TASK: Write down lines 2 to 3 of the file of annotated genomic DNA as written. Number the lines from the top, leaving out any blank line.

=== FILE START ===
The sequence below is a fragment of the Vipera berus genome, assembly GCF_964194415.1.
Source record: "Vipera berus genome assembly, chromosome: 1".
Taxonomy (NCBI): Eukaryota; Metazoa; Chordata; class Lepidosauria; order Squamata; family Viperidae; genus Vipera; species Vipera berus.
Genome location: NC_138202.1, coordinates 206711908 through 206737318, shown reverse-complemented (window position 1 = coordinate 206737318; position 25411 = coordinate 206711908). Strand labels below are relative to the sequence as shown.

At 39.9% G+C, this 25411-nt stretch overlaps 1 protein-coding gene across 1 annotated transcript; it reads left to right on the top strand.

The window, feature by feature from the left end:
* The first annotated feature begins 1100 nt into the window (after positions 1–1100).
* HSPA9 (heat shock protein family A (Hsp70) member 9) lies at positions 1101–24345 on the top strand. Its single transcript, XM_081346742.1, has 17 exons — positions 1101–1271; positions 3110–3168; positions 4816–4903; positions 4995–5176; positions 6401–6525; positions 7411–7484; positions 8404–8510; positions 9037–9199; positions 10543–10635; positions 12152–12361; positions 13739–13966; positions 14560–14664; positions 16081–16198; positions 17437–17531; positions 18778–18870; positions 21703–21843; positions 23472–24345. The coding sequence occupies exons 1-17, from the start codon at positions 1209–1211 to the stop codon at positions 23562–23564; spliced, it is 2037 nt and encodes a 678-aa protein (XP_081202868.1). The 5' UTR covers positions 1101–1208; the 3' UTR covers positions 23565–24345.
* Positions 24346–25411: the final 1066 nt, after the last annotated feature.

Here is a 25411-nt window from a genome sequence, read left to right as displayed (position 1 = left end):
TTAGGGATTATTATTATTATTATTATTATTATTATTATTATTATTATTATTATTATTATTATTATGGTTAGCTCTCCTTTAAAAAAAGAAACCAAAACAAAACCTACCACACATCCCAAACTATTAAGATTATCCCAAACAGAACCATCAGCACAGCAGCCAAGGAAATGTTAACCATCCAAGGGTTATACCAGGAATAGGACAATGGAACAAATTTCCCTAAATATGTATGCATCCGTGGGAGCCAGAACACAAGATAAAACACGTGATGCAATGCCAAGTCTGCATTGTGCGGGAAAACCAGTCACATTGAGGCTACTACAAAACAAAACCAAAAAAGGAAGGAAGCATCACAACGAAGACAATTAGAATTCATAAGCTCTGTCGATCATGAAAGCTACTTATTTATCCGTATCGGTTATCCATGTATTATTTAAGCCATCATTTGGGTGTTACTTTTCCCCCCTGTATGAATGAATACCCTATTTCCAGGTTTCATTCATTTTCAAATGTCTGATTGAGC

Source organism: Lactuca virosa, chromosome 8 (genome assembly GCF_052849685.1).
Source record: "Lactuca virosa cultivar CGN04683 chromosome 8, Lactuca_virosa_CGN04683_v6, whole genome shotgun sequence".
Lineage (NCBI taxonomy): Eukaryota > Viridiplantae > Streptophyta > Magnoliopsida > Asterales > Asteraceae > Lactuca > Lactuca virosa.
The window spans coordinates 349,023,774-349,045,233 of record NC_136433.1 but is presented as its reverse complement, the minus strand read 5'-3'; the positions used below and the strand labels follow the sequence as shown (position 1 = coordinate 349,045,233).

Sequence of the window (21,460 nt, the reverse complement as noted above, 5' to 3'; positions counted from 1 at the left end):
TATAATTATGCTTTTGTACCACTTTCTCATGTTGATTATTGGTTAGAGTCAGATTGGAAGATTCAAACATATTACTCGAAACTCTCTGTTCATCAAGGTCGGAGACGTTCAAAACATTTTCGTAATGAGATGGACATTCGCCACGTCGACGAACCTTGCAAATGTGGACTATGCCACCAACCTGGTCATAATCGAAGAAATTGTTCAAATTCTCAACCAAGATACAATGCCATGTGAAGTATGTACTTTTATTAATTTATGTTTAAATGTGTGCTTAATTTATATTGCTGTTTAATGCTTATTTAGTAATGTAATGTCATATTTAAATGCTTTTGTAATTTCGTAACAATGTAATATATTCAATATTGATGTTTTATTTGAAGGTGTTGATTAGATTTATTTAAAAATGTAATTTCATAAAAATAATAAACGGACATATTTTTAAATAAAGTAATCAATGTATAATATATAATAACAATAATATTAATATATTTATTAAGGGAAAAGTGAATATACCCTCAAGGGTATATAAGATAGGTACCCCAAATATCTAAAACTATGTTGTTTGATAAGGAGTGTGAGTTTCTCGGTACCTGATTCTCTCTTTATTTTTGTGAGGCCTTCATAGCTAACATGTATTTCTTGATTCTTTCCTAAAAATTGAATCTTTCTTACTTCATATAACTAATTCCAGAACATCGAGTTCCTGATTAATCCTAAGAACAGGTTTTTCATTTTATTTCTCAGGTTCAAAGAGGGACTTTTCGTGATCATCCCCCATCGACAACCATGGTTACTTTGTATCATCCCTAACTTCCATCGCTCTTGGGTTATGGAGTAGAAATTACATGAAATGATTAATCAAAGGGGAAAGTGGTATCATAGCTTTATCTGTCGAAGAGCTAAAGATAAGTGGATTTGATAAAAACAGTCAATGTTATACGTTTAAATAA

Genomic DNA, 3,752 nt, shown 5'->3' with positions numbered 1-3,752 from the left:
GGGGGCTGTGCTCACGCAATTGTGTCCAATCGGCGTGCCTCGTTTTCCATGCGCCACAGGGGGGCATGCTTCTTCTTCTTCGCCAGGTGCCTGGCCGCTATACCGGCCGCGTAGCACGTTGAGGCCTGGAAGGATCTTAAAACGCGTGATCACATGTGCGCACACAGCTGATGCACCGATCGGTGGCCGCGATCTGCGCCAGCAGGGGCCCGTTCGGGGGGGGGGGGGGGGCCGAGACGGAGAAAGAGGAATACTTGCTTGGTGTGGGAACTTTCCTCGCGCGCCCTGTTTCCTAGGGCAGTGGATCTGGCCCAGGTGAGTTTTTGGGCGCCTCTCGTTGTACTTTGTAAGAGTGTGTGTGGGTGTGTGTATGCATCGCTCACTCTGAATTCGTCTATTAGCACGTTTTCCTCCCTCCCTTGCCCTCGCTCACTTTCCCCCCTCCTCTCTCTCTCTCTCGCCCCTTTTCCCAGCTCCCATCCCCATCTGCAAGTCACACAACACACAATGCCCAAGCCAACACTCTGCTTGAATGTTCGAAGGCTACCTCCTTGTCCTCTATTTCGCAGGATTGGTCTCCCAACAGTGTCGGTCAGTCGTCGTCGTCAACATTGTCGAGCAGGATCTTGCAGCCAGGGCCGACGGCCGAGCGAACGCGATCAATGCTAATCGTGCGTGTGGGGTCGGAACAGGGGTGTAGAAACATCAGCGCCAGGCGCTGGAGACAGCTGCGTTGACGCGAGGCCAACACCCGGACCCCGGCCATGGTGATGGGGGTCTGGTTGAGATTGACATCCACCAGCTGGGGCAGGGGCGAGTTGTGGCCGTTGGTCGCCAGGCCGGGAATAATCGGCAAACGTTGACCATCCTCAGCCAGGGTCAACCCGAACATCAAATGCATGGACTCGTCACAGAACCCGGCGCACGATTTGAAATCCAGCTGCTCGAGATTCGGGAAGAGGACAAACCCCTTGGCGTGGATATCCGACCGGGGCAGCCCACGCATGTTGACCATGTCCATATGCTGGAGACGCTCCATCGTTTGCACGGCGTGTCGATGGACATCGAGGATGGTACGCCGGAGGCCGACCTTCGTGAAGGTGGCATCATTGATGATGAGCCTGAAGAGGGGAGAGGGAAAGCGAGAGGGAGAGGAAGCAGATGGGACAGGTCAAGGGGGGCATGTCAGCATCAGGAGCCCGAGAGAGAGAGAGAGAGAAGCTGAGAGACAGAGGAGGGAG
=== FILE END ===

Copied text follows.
Source record: "Vipera berus genome assembly, chromosome: 1".
Taxonomy (NCBI): Eukaryota; Metazoa; Chordata; class Lepidosauria; order Squamata; family Viperidae; genus Vipera; species Vipera berus.